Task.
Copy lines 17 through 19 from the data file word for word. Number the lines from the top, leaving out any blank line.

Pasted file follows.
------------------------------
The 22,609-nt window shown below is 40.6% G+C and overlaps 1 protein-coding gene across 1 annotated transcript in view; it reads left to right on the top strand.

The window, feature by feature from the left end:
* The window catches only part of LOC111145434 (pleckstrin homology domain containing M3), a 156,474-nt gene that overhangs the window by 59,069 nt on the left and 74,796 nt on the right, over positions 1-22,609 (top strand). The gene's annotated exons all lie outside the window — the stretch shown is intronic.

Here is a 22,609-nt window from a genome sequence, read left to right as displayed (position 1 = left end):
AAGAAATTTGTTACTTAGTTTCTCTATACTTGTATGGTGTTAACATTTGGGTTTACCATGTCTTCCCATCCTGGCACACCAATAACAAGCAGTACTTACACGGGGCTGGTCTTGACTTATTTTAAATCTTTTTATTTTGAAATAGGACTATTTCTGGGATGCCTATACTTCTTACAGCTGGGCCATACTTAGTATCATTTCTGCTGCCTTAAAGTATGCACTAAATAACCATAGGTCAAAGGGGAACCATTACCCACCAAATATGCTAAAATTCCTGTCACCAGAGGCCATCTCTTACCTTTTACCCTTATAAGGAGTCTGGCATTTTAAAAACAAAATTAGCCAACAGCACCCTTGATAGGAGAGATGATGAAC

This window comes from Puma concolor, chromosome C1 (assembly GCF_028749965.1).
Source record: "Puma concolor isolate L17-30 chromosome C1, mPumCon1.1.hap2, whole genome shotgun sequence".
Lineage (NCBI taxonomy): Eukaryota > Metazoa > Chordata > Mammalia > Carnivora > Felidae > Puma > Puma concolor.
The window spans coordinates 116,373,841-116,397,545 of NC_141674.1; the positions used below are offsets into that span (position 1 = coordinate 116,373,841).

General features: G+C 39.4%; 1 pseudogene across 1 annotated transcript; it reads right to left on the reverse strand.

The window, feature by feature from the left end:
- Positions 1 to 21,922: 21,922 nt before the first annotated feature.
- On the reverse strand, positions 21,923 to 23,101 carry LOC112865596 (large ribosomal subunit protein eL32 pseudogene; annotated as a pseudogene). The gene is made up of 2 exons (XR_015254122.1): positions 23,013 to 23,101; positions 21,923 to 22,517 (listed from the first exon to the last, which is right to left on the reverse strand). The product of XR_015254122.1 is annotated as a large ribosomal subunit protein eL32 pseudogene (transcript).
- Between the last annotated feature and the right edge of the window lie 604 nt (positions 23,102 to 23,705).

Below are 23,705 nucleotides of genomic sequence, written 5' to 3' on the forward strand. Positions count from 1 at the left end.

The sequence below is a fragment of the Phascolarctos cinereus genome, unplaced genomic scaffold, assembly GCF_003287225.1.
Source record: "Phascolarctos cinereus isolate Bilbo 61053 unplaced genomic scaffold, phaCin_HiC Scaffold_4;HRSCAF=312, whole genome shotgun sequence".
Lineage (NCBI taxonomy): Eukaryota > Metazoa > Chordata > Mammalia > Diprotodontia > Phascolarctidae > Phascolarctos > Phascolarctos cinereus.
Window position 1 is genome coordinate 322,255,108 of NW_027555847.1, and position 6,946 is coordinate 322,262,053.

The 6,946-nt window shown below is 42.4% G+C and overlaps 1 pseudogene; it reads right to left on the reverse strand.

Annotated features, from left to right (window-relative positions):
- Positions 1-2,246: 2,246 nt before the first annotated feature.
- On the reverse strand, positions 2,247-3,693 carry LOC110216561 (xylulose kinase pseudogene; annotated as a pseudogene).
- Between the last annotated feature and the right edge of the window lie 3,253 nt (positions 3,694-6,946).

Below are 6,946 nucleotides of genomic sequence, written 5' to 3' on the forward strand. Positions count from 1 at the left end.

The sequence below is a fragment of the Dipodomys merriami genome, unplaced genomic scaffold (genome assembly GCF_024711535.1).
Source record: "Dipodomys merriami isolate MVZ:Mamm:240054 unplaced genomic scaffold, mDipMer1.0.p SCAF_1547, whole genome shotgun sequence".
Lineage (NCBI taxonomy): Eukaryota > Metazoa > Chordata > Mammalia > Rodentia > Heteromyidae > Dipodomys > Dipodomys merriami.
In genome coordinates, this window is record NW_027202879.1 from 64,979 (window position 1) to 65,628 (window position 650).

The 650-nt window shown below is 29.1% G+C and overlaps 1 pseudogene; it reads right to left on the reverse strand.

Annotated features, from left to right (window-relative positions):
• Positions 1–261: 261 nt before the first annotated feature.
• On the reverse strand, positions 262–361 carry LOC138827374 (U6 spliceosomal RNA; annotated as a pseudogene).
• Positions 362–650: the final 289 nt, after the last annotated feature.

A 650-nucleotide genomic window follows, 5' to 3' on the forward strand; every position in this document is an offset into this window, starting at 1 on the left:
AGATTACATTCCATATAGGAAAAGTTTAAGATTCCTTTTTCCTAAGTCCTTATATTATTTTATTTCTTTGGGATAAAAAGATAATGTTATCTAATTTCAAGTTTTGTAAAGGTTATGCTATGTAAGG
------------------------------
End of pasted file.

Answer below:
Source record: "Phascolarctos cinereus isolate Bilbo 61053 unplaced genomic scaffold, phaCin_HiC Scaffold_4;HRSCAF=312, whole genome shotgun sequence".
Lineage (NCBI taxonomy): Eukaryota > Metazoa > Chordata > Mammalia > Diprotodontia > Phascolarctidae > Phascolarctos > Phascolarctos cinereus.
Window position 1 is genome coordinate 322,255,108 of NW_027555847.1, and position 6,946 is coordinate 322,262,053.